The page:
This star is home to the transiting exoplanet CoRot-1b, the first exoplanet discovered by the CoRoT Mission spacecraft.[7] The planet, which is similar to that of the planet Jupiter's in terms of mass, orbits approximately .02 AU away from its parent star.[4] In comparison, the planet Mercury orbits at approximately .387 AU from the Sun.[8] COROT-1b is presumed to be tidally locked to its star.[9]

The planet was the first to be sighted optically rather than through infrared.[10] Unlike other "hot Jupiters," this occurrence seems to imply that the heat transfer between the hemisphere of the planet facing the star and the hemisphere facing away is not significant.[9]

The COROT-1 planetary system
Companion
(in order from star)
Mass Semimajor axis
(AU)
Orbital period
(days)
Eccentricity Inclination Radius
b 1.03 ±0.12 MJ 0.0254 ±0.0004 1.5089557 ±6.4e-06 0 85.1 ± 0.5° 1.49±0.08 RJ RJ

See also[edit]

References[edit]

  1. ^ a b c d e f g h i j k l m n o "SIMBAD query result: GSC 04804-02268 -- Star". Centre de Données astronomiques de Strasbourg. Retrieved 2009-04-27. 
  2. ^ a b "Success of the First CoRoT Satellite Observation: First Exoplanet and First Stellar Oscillations" (PDF). Centre National d'Études Spatiales. Centre National de la Recherche Scientifique. 23 May 2007. Retrieved 2009-05-30. 
  3. ^ "COROT Home Page". Convection, Rotation, and Planetary Transits Mission. Centre National D'Études Spaciales (CNES). 2009. Retrieved 2009-05-29. 
  4. ^ a b "COROT discovers its first exoplanet and catches scientists by surprise". European Space Agency. European Space Agency. 3 May 2007. Retrieved 2009-05-29.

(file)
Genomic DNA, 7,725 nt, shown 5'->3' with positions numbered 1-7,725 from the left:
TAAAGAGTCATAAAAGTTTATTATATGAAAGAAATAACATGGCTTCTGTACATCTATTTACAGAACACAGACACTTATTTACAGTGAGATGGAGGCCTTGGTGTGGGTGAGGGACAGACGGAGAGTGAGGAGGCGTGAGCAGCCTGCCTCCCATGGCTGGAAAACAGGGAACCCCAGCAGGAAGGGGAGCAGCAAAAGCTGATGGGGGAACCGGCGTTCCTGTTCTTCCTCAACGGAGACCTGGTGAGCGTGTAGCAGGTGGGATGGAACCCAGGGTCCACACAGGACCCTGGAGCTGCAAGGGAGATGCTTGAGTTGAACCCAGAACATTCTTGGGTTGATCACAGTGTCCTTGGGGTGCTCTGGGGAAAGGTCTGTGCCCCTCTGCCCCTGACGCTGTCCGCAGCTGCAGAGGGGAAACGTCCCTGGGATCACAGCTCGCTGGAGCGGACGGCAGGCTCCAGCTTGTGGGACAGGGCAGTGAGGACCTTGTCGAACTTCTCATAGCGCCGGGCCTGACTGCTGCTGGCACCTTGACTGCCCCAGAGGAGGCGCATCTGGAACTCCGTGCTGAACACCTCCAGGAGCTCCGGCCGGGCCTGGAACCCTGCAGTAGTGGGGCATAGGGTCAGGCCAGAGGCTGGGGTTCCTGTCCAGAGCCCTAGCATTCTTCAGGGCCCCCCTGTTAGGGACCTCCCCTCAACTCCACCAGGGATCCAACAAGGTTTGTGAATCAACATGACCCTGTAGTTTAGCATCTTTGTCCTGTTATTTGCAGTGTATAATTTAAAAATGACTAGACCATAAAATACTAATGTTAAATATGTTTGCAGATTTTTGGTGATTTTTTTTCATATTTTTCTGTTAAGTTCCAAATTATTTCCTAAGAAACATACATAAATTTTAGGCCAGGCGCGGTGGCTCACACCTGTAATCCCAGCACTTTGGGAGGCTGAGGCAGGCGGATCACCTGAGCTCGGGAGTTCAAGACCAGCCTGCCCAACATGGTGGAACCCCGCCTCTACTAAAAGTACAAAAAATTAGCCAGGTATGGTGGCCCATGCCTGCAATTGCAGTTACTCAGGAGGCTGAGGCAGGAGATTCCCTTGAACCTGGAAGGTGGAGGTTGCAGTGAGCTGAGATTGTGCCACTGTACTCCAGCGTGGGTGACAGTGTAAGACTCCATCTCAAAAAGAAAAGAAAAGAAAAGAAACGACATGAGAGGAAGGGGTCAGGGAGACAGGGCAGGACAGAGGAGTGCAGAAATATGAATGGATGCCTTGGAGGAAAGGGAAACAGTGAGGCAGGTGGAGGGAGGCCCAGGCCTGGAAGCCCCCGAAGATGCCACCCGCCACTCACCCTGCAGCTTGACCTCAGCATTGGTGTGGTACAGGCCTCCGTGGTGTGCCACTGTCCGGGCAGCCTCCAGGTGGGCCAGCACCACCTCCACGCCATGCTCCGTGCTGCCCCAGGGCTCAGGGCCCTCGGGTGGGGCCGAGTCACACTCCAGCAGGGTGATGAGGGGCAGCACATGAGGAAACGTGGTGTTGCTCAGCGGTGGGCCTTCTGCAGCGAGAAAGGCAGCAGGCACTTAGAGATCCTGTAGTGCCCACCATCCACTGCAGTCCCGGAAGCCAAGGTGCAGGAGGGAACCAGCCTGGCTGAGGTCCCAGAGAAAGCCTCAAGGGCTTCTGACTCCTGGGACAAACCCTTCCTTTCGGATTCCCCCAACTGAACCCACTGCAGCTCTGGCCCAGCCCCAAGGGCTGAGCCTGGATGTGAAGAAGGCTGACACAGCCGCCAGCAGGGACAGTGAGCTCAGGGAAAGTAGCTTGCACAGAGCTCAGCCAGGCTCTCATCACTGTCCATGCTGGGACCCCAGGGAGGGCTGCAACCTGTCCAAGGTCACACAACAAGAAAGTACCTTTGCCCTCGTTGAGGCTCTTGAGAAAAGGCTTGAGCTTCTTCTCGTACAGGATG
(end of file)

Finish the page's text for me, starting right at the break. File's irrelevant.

5. ^ "Corot detecta un nuevo planeta más grande que Júpiter". PortalCiencia: Noticias en Astronomía (in Spanish). PortalCiencia.com. 2007. Retrieved 2009-05-29. 
  6. ^ "Stellar Magnitudes". Astrophysics 162 Unit. University of Tennessee. 2008. Retrieved 28 May 2009. 
  7. ^ Barge, P.; Baglin, A.; Auvergne, M.; Rauer, H.; Léger, A.; Schneider, J.; Pont, F.; Aigrain, S.; Almenara, J. -M.; Alonso, R.; Barbieri, M.; Bordé, P.; Bouchy, F.; Deeg, H. J.; La Reza, D.; Deleuil, M.; Dvorak, R.; Erikson, A.; Fridlund, M.; Gillon, M.; Gondoin, P.; Guillot, T.; Hatzes, A.; Hebrard, G.; Jorda, L.; Kabath, P.; Lammer, H.; Llebaria, A.; Loeillet, B. et al. (2008). "Transiting exoplanets from the CoRoT space mission". Astronomy and Astrophysics 482 (3): L17. doi:10.1051/0004-6361:200809353.  edit
  8. ^ "Mercury Statistics". Windows to the Universe program. University Corporation for Atmospheric Research (UCAR). 2003. Retrieved 2009-05-29. 
  9. ^ a b Andrea Thompson (2009-05-27). "Exoplanet Phases Seen in Optical Light". Space.com. Retrieved 2009-05-29. 
  10. ^ Ignas A. G. Snellen; Ernst J. W. de Mooij; Simon Albrecht (2009-05-29). "The changing phases of extrasolar planet CoRoT-1b". Nature 459 (7246): 543–545. arXiv:0904.1208. Bibcode:2009Natur.459..543S. doi:10.1038/nature08045. PMID 19478779. 

External links[edit]

  • "CoRot-1". Exoplanets. Retrieved 2009-04-28. 

Coordinates: Sky map 06h 48m 19.17s, −03° 06′ 07.68″